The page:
Philadelphia Reflections

The musings of a physician who has served the community for over six decades

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Right Angle Club: 2015
The tenth year of this annal, the ninety-third for the club. Because its author spent much of the past year on health economics, a summary of this topic takes up a third of this volume. The 1980 book now sells on Amazon for three times its original price, so be warned.

Early History of Health Savings Accounts


I soon persuaded the American Medical Association to endorse the plan, John Goodman of Texas wrote a popular book about HSA, which persuaded Bill Archer, the chairman of the House Ways and Means Subcommittee on Health to push a law through, enabling a pilot program. Today, the nonprofit Employee Benefits Association reports 11.8 million people to have Health Savings Accounts, mostly in states without mandatory small-cost coverage laws to hamper the use and pricing of deductibles. Others report a third more. One clarifying example would be mandatory birth control pill coverage, which not only undercuts the purpose of a large deductible but is politically inflammatory as well. Health Savings Accounts are popular in Indiana where Patrick J. Rooney was a heavy early supporter, but HSAs until lately were almost unknown in New York and California, which had extensive mandatory small-benefit laws , sometimes dozens of them. Today, to my amazement, California leads the fifty states in HSA enrollment, and JP Morgan Chase services 700,000 policies.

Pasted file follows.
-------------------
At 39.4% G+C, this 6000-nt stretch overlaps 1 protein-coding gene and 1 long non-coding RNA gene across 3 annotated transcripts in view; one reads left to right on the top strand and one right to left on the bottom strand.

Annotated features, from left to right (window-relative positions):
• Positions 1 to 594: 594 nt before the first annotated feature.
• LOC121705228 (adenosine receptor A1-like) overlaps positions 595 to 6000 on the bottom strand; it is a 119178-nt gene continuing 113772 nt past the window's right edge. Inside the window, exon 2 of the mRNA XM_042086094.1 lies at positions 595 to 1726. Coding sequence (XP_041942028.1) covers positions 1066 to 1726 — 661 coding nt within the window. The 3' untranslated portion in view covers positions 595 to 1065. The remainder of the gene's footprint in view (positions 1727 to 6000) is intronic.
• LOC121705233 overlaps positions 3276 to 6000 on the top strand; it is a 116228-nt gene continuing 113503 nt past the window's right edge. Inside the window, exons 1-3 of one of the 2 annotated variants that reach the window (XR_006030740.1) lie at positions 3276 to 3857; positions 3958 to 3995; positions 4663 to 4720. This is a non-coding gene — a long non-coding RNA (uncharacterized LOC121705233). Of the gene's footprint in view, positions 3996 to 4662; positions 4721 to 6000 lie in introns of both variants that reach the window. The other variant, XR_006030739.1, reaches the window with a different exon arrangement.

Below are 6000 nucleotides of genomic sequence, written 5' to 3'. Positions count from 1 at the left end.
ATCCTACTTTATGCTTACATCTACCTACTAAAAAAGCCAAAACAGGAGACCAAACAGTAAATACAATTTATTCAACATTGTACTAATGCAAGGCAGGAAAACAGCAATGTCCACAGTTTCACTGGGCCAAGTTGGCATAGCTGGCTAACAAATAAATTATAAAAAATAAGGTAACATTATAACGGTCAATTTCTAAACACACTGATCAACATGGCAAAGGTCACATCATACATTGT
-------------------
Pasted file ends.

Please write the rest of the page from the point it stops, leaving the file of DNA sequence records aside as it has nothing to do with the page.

Originally published: Wednesday, July 15, 2015; most-recently modified: Thursday, May 16, 2019